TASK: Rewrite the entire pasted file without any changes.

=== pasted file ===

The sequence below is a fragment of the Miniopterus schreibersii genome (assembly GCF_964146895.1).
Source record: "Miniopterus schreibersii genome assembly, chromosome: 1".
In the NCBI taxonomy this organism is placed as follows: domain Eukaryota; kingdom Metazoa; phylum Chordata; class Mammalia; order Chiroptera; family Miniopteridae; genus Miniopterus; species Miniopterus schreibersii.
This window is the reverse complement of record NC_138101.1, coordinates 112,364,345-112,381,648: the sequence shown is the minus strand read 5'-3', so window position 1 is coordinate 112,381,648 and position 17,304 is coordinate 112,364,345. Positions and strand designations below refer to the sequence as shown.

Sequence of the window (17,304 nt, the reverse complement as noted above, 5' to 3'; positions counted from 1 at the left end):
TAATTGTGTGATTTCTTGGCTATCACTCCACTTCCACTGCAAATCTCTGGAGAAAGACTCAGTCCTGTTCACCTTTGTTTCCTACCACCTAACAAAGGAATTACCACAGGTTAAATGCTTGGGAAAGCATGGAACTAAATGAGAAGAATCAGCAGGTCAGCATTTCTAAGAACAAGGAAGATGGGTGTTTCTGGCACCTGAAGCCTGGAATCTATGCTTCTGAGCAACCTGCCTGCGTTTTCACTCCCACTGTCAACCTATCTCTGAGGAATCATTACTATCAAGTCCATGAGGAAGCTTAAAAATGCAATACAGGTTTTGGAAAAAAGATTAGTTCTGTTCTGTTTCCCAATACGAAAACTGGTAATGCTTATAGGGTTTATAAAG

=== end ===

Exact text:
The sequence below is a fragment of the Miniopterus schreibersii genome (assembly GCF_964146895.1).
Source record: "Miniopterus schreibersii genome assembly, chromosome: 1".
In the NCBI taxonomy this organism is placed as follows: domain Eukaryota; kingdom Metazoa; phylum Chordata; class Mammalia; order Chiroptera; family Miniopteridae; genus Miniopterus; species Miniopterus schreibersii.
This window is the reverse complement of record NC_138101.1, coordinates 112,364,345-112,381,648: the sequence shown is the minus strand read 5'-3', so window position 1 is coordinate 112,381,648 and position 17,304 is coordinate 112,364,345. Positions and strand designations below refer to the sequence as shown.

Sequence of the window (17,304 nt, the reverse complement as noted above, 5' to 3'; positions counted from 1 at the left end):
TAATTGTGTGATTTCTTGGCTATCACTCCACTTCCACTGCAAATCTCTGGAGAAAGACTCAGTCCTGTTCACCTTTGTTTCCTACCACCTAACAAAGGAATTACCACAGGTTAAATGCTTGGGAAAGCATGGAACTAAATGAGAAGAATCAGCAGGTCAGCATTTCTAAGAACAAGGAAGATGGGTGTTTCTGGCACCTGAAGCCTGGAATCTATGCTTCTGAGCAACCTGCCTGCGTTTTCACTCCCACTGTCAACCTATCTCTGAGGAATCATTACTATCAAGTCCATGAGGAAGCTTAAAAATGCAATACAGGTTTTGGAAAAAAGATTAGTTCTGTTCTGTTTCCCAATACGAAAACTGGTAATGCTTATAGGGTTTATAAAG